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Where do the Cardinals' roster battles stand?

@anne__rogers
March 17, 2020

JUPITER, Fla. -- When the Cardinals opened camp over a month ago, they had many questions to address, and they were determined to answer those questions with their internal talent to start the season. Some of those questions seemed to be answered in the three weeks of Grapefruit League games,

JUPITER, Fla. -- When the Cardinals opened camp over a month ago, they had many questions to address, and they were determined to answer those questions with their internal talent to start the season.

Some of those questions seemed to be answered in the three weeks of Grapefruit League games, like the likely leadoff hitter (Kolten Wong) and cleanup hitter (Paul DeJong). But the Cardinals ran out of time when Major League Baseball canceled Spring Training due to the coronavirus pandemic, and some questions will remain unanswered until baseball reconvenes.

Here are three roster battles that have yet to be decided:

1. The outfield
St. Louis' outfield, along with its offense, was one of the biggest storylines this spring. The Cardinals wanted to create a path to the Majors for their young outfield talent, so they threw a mix of competition into spring for their one or two open spots. And the competition will still be wide open once the date for Opening Day is decided and camps resume.

Harrison Bader has been given the opportunity to keep his job in center field, and that is unlikely to change unless an outfield candidate forces the issue. Dexter Fowler is considered the regular in right field, although he’ll have to show a bit more when spring returns, considering he hit .097 with 12 strikeouts in 31 at-bats in Grapefruit League play.

Left field is the one true opening this season. Top prospect Dylan Carlson seemed like he was a leading candidate when spring games opened, but the 21-year-old switch-hitter tapered off near the end. Still, in 32 at-bats, he hit .313/.436/.469 with five strikeouts and six walks. He’s still very much in the competition.

Tyler O'Neill and Lane Thomas were considered the leading candidates when camp began. While O’Neill got off to a hot start, he struck out 14 times in 32 at-bats, and Thomas started to emerge near the end with two homers and five walks in his last four games. Austin Dean was acquired for outfield depth, but his .931 OPS, four doubles and two homers in 32 at-bats demonstrates that he could be more than a Triple-A player used for depth. And after hitting .143, left-handed-hitting Justin Williams needs to show more to be back in the competition.

All of this is to say that left field -- and perhaps occasional time in center and right field, too -- is still up for grabs when baseball returns. O’Neill, Thomas and Carlson seem to have the leg up. Dean could be considered a dark-horse candidate, with Williams a good “second spring” away from being back in the competition.

2. The fifth starter’s spot
This battle might look different once baseball resumes, seeing as Miles Mikolas was slated to miss Opening Day with a right flexor tendon strain. But now that the season is delayed, there might be time for him to be ready. If that happens, the Cardinals will have one rotation spot to fill -- and four or five pitchers who could fill it.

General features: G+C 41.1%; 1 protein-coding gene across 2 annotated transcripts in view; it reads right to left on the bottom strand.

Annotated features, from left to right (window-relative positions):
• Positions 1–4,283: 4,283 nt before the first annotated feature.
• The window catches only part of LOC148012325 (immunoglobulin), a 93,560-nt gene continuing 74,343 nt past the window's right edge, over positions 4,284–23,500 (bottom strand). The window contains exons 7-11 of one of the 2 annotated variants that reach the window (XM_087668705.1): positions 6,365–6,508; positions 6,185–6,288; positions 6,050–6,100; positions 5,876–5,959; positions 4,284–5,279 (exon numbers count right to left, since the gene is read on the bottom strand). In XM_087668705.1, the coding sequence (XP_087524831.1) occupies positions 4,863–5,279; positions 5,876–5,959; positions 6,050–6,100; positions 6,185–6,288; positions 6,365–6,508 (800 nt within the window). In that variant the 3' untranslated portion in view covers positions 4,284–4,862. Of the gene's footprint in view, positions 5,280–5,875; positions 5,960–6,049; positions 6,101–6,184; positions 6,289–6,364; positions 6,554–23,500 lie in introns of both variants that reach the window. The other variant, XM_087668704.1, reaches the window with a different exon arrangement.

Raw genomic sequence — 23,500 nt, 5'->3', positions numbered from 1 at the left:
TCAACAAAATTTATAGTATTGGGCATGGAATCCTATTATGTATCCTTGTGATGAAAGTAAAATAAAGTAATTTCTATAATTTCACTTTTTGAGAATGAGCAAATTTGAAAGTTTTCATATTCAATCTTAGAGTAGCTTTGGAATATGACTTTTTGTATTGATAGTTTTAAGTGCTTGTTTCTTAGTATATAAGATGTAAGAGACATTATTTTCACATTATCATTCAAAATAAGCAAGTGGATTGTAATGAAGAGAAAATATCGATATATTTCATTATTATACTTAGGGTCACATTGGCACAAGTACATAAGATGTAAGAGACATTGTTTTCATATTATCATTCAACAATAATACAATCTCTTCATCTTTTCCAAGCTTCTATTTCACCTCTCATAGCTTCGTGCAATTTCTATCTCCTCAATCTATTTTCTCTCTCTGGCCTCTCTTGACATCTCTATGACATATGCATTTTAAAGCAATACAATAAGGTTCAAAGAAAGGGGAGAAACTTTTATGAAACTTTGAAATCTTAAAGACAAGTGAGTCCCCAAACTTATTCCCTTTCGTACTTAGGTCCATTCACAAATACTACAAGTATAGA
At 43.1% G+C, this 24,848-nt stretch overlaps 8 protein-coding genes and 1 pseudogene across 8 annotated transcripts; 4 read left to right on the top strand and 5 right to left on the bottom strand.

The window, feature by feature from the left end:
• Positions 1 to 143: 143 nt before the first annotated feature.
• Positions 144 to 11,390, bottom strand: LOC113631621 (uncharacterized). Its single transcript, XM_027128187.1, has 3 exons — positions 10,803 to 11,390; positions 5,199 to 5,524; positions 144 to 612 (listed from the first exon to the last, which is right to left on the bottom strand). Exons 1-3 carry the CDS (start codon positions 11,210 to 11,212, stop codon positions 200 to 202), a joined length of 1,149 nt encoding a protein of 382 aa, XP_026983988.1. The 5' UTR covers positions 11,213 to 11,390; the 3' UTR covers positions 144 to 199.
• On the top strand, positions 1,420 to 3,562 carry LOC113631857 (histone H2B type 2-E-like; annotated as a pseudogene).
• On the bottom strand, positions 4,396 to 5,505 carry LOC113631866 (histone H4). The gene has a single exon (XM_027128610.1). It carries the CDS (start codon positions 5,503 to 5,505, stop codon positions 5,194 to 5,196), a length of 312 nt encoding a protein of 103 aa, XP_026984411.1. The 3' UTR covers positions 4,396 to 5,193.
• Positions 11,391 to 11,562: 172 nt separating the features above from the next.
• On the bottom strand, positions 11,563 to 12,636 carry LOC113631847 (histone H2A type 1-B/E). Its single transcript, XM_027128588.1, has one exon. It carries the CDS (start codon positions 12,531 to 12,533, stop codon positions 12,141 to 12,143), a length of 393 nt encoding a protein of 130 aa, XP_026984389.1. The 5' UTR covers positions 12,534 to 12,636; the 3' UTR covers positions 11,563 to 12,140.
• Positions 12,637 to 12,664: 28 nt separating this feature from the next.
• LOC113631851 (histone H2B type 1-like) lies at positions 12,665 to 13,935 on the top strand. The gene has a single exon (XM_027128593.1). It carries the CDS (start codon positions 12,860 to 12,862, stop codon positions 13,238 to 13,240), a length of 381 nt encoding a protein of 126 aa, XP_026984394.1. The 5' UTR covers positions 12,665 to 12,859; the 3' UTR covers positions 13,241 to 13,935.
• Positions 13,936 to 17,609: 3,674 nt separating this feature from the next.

Carlos Martínez has the advantage. The Cardinals said they were opening a path for him to get back into the rotation after two years out of it, and he showed up to Spring Training healthy and ready to seize that spot. Despite a rocky final start when he allowed five runs in 3 2/3 innings, Martínez’s right shoulder recovered well from his four outings (three starts) and he looks stronger than he has in recent years. He showed he’s ready for a chance in the rotation. Now the Cardinals are hoping that focus stays consistent during this shutdown.

But the other candidates for a starter’s spot are presenting strong cases. Korean lefty Kwang-Hyun Kim was nearly unhittable this spring: eight innings, no runs, five hits, 11 strikeouts and one walk. His pitch mix showed that he has the stuff to be a starter, and it looked like he was forcing a tough decision to be made about the rotation.

Daniel Ponce de Leon has been perhaps the biggest surprise to emerge this spring. With a 0.69 ERA in 13 innings (four games), along with 12 strikeouts and five walks, he showed he’s ready for a concrete role in St. Louis. The question now is whether that role will be as a starter or as a reliever.

John Gant, Génesis Cabrera and left-hander Austin Gomber were also in the starting mix, although the second spring might see Gant and Cabrera move to reliever roles, as the Cardinals will have to ramp up quickly to be ready for the start of the season.

3. Utility player
This battle is a little more clear cut after Yairo Muñoz was released on March 7. Tommy Edman and Brad Miller can each play both the infield and the outfield, so each will get ample playing time all over the field. Rangel Ravelo figures to benefit the most from the additional 26-man roster spot; the Cardinals hope the first baseman/outfielder can take over the pinch-hitting role that José Martínez occupied before being traded.

Even though Edman and Miller are likely to be the utility players, Edmundo Sosa played well enough for the Cardinals to at least consider him for a utility role, too. He’s been able to come off the bench and play shortstop, second base and third base, while hitting .231/.279/.436 with five RBIs. If Edman and Miller are playing elsewhere on the field, Sosa could be a viable backup shortstop for Paul DeJong this season, as well as a quality bat off the bench.

Anne Rogers covers the Cardinals for MLB.com. Follow her on Twitter @anne__rogers and on Facebook.